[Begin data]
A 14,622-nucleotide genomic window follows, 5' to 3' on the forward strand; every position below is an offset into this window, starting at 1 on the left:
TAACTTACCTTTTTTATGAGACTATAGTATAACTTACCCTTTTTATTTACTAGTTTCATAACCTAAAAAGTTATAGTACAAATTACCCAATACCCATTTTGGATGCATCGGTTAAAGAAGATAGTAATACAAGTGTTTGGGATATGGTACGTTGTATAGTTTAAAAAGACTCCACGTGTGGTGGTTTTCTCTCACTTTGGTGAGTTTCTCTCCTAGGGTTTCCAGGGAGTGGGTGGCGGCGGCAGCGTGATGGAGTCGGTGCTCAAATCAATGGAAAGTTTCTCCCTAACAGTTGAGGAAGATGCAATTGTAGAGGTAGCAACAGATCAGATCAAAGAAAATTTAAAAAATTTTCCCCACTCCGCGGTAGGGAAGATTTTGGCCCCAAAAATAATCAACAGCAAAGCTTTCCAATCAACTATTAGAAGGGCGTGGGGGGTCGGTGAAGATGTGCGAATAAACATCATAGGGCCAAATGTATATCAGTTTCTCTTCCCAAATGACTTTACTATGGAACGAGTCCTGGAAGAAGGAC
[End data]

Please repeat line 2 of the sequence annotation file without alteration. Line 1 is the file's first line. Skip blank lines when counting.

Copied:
TAACTTACCTTTTTTATGAGACTATAGTATAACTTACCCTTTTTATTTACTAGTTTCATAACCTAAAAAGTTATAGTACAAATTACCCAATACCCATTTTGGATGCATCGGTTAAAGAAGATAGTAATACAAGTGTTTGGGATATGGTACGTTGTATAGTTTAAAAAGACTCCACGTGTGGTGGTTTTCTCTCACTTTGGTGAGTTTCTCTCCTAGGGTTTCCAGGGAGTGGGTGGCGGCGGCAGCGTGATGGAGTCGGTGCTCAAATCAATGGAAAGTTTCTCCCTAACAGTTGAGGAAGATGCAATTGTAGAGGTAGCAACAGATCAGATCAAAGAAAATTTAAAAAATTTTCCCCACTCCGCGGTAGGGAAGATTTTGGCCCCAAAAATAATCAACAGCAAAGCTTTCCAATCAACTATTAGAAGGGCGTGGGGGGTCGGTGAAGATGTGCGAATAAACATCATAGGGCCAAATGTATATCAGTTTCTCTTCCCAAATGACTTTACTATGGAACGAGTCCTGGAAGAAGGAC